Winnipeg Free Press - PRINT EDITION

WHAT MAKES A MASON?

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Freemasonry, an international fraternal and charitable organization with more than six million members worldwide, has long defined itself as "a peculiar system of morality, veiled in allegory and illustrated by symbols."

The Freemasons began in England in the early 18th century as a medieval guild of stonemasons, although many within the craft claim its lineage dates back to the pharaohs of Egypt.

Members of the fraternity are taught its precepts through a series of ritual dramas, using stonemasons' customs and tools as metaphorical guides.

Its rigid secrecy has spawned numerous conspiracy theories and accusations of being sacrilegious, yet the ranks have included such luminaries as Mozart, Voltaire and Benjamin Franklin.

Modern Masons have maintained that in the 21st century, Freemasonry has become less a secret society and more of a "society with secrets."

Anyone may petition to be a Mason so long as he meets a few requirements: He must believe in a Supreme Being; believe that some form of life exists beyond this current life; and be of good moral standing and principles within his community.

There are about 4,000 Masons in 54 lodges spread out throughout Manitoba.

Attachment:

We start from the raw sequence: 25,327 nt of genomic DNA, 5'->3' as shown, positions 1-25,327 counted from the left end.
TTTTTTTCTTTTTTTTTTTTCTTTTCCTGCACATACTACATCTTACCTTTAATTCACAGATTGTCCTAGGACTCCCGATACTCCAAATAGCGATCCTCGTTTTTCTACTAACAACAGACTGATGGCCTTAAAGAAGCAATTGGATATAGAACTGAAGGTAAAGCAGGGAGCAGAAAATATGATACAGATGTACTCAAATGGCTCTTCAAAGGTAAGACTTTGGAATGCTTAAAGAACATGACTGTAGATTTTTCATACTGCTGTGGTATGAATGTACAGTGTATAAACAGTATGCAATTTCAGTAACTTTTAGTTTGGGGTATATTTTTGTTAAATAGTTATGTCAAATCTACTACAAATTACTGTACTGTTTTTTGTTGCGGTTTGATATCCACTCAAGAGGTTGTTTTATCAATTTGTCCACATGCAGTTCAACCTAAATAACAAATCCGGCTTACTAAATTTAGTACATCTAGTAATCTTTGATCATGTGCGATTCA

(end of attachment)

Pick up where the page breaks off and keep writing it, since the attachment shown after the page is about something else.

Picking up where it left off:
The group's roots here can be traced back to a Red River settler named John Palmer Bourke, who arrived in the summer of 1813.

ORDER OF THE EASTERN STAR

For adult women age of 21 and Master Masons, the Order is a part of Masonry where both women and men receive their degrees, attend meetings, and go through the various Offices, together.

DAUGHTERS OF THE NILE

Daughters of the Nile is a benevolent

international fraternal organization for women who are wives, daughter, mothers, widows, sisters or granddaughters of Shriners. It boasts 147 constituted temples throughout the United States and Canada.

There are two youth groups, Rainbow for girls, and DeMolay for boys.

Republished from the Winnipeg Free Press print edition December 27, 2006 $sourceSection$sourcePage

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